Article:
What is missing from this course is interaction. I understand that a free course cannot offer mentored support or instructors, but why are there no blogs, student-generated FAQ’s or discussion boards? These would not cost much more, but would add a lot. It will be interesting to see what the uptake on this course will be.

Anyway, I commend the university for making this course available.

NS eLearning – Blog Follow-up

On Thursday, when I discussed blogs in business at the NS eLearning Summit, I was pleasantly surprised by the high level of interest. The fact that most learning is informal, and that our education and training programs only address about 20% of our learning needs, seems to be understood by many. Blogs are one way of encouraging conversation, which leads to individual knowledge creation and can result in increased business value.

Blogs are also a way of supporting more formal learning offerings. They can be used to engage potential clients through meaningful discourse. Blogs can also be used as a follow-up of a formal course or workshop, to keep the conversation going. These applications were appealing to a number of people in the audience.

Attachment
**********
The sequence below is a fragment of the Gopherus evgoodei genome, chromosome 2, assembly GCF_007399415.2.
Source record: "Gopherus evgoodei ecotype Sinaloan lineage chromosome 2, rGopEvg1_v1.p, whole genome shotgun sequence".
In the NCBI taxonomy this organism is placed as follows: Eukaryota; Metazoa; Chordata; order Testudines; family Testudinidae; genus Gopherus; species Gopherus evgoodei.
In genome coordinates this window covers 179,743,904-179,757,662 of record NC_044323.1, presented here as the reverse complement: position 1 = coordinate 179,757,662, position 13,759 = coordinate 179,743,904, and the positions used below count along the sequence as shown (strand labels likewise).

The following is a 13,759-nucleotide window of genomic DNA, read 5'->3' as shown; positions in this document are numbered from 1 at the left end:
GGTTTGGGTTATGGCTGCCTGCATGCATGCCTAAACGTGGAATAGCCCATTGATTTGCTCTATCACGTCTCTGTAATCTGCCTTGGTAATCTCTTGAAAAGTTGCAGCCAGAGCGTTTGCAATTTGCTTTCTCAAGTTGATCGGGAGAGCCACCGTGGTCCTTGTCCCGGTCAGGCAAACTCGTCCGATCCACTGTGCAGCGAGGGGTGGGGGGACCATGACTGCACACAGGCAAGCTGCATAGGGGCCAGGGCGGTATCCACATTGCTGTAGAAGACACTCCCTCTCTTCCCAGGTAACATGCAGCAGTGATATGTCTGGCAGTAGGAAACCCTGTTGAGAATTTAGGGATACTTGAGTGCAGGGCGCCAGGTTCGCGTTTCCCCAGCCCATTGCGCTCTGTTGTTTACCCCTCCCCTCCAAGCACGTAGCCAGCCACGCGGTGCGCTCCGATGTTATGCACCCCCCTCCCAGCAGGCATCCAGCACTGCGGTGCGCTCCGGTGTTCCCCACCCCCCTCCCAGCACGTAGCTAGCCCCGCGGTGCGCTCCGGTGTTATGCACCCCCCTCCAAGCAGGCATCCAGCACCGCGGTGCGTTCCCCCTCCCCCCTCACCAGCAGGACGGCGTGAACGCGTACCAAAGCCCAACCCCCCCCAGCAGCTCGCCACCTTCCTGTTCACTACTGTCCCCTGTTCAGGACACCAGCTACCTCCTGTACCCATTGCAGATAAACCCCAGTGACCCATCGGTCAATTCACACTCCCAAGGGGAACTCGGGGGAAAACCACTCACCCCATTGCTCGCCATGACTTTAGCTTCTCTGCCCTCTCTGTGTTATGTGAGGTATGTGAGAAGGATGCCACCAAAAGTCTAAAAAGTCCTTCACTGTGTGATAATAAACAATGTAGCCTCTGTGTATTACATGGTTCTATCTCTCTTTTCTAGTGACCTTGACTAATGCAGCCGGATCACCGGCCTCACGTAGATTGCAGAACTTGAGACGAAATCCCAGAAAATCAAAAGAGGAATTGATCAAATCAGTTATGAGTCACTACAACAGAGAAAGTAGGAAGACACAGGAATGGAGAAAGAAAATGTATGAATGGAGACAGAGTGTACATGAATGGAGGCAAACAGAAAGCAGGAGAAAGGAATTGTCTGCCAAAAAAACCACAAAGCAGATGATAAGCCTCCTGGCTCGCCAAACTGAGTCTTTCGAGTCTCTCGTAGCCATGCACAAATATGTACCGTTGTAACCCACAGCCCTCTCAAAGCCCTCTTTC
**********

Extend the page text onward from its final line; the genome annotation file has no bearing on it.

There are many sources of information on how to use blogs. For the academic sector, I would recommend beginning with Weblogg-ed;, while Blog Kathleen is a good starting point for a business perspective. Other Blogs (learning, work, technology) are available on the left "Links" section of this website.

NS eLearning Summit

I attended the Nova Scotia eL Summit in Halifax yesterday, and it was a resounding success. Over 100 people in attendance; a number who were linked-in via the Net, thanks to Phil O’Hara of Dalhousie University. A quick review of what I learnt, with more to follow when I get home:

From Julie Kaufman of IDC – Linux developers generally prefer informal learning while MS developers generally prefer more formal learning. (It’s always important to remember who your audience is, when designing any learning intervention)

From Phil O’Hara – small incentives along the way work better than one large incentive at the end of a learning programme.

From the Education panel – the main driver for e-learning in NS schools is "equity of access".

From Joe King at Tecsult-Eduplus – you can create a sustainable e-learning business model by sharing costs and profits with your clients/channel partners.